Red blood cell folate levels in Canadian Inuit women of childbearing years: influence of food security, body mass index, smoking, education, and vitamin use
Peer reviewed, Journal article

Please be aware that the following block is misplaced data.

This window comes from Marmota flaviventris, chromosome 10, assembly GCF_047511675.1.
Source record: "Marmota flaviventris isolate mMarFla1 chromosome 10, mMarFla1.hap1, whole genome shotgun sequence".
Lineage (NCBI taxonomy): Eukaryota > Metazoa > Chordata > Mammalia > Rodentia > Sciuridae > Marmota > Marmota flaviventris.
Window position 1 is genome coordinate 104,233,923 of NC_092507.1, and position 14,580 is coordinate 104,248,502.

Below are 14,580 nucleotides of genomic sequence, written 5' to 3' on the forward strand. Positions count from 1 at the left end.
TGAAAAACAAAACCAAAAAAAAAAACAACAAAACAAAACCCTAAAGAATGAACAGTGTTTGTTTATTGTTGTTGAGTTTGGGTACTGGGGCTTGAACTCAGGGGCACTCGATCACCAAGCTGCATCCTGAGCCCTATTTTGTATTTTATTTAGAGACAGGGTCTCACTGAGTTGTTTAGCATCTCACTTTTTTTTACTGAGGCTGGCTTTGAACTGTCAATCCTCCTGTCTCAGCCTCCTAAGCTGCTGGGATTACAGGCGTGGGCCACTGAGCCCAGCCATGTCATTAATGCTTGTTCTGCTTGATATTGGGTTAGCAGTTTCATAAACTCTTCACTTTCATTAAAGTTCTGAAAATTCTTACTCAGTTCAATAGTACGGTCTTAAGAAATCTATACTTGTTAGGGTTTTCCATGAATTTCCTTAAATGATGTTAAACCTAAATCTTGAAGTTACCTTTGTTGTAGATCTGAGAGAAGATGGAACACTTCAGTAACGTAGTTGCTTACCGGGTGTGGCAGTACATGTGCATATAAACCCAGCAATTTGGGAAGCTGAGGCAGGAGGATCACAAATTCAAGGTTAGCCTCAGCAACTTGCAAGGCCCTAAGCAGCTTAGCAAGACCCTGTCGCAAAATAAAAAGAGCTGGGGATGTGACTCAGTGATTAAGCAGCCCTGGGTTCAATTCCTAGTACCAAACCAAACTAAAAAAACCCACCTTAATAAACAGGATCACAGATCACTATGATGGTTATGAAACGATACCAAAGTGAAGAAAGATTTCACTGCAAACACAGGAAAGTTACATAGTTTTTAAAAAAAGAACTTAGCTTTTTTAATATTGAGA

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Background: The benefits of folic acid for prevention of congenital anomalies are well known. For the Inuit of Canada, where vitamin use is low and access to folate-rich foods limited, fortification is likely a major source of intake. We sought to determine whether red blood cell folate (RBCF) levels of Inuit women reached accepted target levels. Methods: The Inuit Health Survey, 2007–2008, included evaluation of RBCF levels among 249 randomly selected non-pregnant women of reproductive age. Using descriptive statistics and linear regression analyses, RBCF levels were assessed and compared across several socio-demographic variables to evaluate the characteristics associated with RBCF status. Results: Mean (SD) RBCF levels of 935.5 nmol/L (± 192) reached proposed target levels (> 906 nmol/L); however, 47% of women had lower than target levels. In bivariate analysis, non-smoking, higher education, higher income, food security, increased body mass index, and vitamin use were each significantly associated with higher RBCF. Increased levels of smoking had a negative association with RBCF levels (− 5.8 nmol/L per cigarette smoked per day (p = 0.001)). A total of 6.8% of women reported taking vitamin supplements, resulting in a 226 nmol/L higher RBCF level on average compared to non-users (p < 0.001). Conclusion: While mean levels of folate reached target levels, this was largely driven by the small number of women taking vitamin supplements. Our results suggest that folate status is often too low in Inuit women of childbearing years. Initiatives to improve food security, culturally relevant education on folate-rich traditional foods, vitamin supplements, and smoking cessation/reduction programs may benefit Inuit women and improve birth outcomes.